Electric cars will remain a distant dream in India unless some basic measures are implemented pretty soon.
With the Minister of Power, Coal, New and Renewable Energy stating that India eyes to have an all-electric fleet of cars by 2030, the plans for electrifying the personal mobility surely look grand right now. But to substantiate all these talks the Government needs to build the required infrastructure from the ground up quickly. To realize these dreams, India will have to accommodate nearly 10 million electric vehicles on the roads by 2030.
Tesla’s CEO Elon Musk too has already stated the lack of an ecosystem for electric vehicles in India, and we will have to wait for some more time before we get to see Teslas doing rounds of our roads. So here are some ground level changes that need to be made for achieving this ambitious plan of making electric vehicles a reality in India. RELATED: Anand Mahindra ‘invites’ Tesla’s Elon Musk to make electric cars in India
Before we get down to driving battery powered vehicles, electricity needs to reach every corner of the country. People will consider moving to electric powered vehicles only when their basic energy needs have been taken care of. Power cuts need to be low, because electricity shortage at a crucial moment could make or break buyers’ sentiments towards the battery powered car.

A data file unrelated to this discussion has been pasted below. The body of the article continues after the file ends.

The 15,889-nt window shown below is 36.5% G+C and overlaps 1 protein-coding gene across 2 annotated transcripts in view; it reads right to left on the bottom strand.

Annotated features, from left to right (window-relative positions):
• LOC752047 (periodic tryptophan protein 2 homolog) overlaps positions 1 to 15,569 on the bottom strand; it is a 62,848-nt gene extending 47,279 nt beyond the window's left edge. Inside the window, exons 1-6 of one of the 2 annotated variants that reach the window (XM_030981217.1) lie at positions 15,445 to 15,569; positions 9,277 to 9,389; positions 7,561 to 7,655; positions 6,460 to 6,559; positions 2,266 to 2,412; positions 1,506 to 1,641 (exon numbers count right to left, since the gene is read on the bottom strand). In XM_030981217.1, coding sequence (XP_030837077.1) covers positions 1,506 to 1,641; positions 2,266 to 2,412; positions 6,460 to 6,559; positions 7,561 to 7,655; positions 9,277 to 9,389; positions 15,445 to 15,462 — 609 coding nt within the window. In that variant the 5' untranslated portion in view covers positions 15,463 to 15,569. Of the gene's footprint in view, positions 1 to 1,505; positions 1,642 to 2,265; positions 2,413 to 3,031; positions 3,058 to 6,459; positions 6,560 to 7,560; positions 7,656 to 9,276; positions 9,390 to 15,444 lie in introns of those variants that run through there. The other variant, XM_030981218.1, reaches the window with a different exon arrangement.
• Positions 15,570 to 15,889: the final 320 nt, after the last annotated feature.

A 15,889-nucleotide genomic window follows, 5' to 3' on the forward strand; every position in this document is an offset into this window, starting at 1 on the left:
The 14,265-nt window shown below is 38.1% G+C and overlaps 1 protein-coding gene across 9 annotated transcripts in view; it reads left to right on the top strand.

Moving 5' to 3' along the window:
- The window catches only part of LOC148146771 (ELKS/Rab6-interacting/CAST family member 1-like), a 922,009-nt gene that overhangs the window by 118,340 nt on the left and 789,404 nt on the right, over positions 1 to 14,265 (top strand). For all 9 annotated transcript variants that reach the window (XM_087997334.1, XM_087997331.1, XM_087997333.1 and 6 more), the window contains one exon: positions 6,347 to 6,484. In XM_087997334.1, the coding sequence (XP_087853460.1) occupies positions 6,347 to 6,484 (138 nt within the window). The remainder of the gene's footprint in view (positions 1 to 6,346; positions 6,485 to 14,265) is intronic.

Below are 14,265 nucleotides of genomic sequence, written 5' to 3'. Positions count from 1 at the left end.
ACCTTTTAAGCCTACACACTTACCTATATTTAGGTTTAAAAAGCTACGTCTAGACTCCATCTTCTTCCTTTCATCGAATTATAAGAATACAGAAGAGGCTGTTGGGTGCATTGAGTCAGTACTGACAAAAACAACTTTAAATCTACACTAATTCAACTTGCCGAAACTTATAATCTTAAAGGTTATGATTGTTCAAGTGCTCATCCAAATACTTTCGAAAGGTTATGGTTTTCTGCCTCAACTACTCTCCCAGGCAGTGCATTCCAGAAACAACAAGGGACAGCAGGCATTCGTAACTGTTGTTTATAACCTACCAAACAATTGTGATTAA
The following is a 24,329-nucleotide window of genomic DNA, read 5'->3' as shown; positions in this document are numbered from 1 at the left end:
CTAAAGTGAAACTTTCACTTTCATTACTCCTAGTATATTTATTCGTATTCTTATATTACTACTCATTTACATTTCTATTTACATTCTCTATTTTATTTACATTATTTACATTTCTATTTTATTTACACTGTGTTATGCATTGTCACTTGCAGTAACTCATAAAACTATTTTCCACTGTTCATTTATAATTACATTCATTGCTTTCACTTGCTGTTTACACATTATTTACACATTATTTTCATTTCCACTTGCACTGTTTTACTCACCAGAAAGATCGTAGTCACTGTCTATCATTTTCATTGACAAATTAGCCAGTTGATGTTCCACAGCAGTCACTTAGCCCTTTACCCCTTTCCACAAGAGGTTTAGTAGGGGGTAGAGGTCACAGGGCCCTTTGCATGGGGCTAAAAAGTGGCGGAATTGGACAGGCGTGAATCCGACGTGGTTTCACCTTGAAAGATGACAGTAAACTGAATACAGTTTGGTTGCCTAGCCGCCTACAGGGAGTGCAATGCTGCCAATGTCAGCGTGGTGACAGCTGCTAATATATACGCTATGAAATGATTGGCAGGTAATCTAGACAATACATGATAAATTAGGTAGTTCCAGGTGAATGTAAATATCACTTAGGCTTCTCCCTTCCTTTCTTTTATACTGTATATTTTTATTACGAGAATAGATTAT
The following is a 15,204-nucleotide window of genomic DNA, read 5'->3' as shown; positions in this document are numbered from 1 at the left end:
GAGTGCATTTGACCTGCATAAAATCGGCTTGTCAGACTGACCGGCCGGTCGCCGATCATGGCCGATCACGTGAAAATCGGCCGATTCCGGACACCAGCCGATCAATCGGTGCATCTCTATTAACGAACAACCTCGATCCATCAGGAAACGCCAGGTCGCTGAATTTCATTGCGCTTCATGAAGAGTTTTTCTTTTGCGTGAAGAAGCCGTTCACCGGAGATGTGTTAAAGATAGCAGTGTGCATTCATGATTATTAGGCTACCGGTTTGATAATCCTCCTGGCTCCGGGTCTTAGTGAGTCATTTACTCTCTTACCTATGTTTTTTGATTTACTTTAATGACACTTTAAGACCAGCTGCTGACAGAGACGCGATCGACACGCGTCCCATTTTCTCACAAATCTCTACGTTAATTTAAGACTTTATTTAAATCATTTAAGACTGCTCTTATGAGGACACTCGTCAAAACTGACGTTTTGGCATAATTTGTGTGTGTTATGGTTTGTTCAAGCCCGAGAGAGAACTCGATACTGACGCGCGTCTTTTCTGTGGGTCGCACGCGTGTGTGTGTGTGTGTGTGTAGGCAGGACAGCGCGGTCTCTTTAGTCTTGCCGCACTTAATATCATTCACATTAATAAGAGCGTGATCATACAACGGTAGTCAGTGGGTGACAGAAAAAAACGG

When electricity has reached all the corners, it will be possible to set up charging stations. This will reduce range anxiety, which is a common phenomenon among electric car users in India, and most of those who even own one limit their usage only to the city commutes. Also, the major reason for Tesla’s success in the US is the availability of superchargers which allow owners to take even 400 to 500km interstate journeys without a problem.
Sustainable energy resources
India is majorly dependent on fossil fuels for power generation, and if it continues this way, then moving to electric vehicles will not mean a thing. In accordance to the Paris Climate treaty, India is going to reduce its oil import by 50 percent, and has increased its solar power target to 250,000 MW. Although solely depending upon solar power won’t be a very nice idea, and being a tropical country, we can utilize hydropower and wind power. RELATED: ISRO tests eco-friendly technology to move closer to India’s all-electric car vision by 2030
Change of perception
Electric vehicles in India are associated with ugly looks, mediocre performance, and limited range, which hurts their sales big time. Only ones with deep pockets, and other gasoline options in their garages choose to go for the electric cars in India. Tesla changed all that in the US with sleek looking cars, which deliver mind-boggling straight line performance. So instead of shoving another decision down the throats of the car owners, an image change will work wonders for the electric vehicle ecosystem in the country.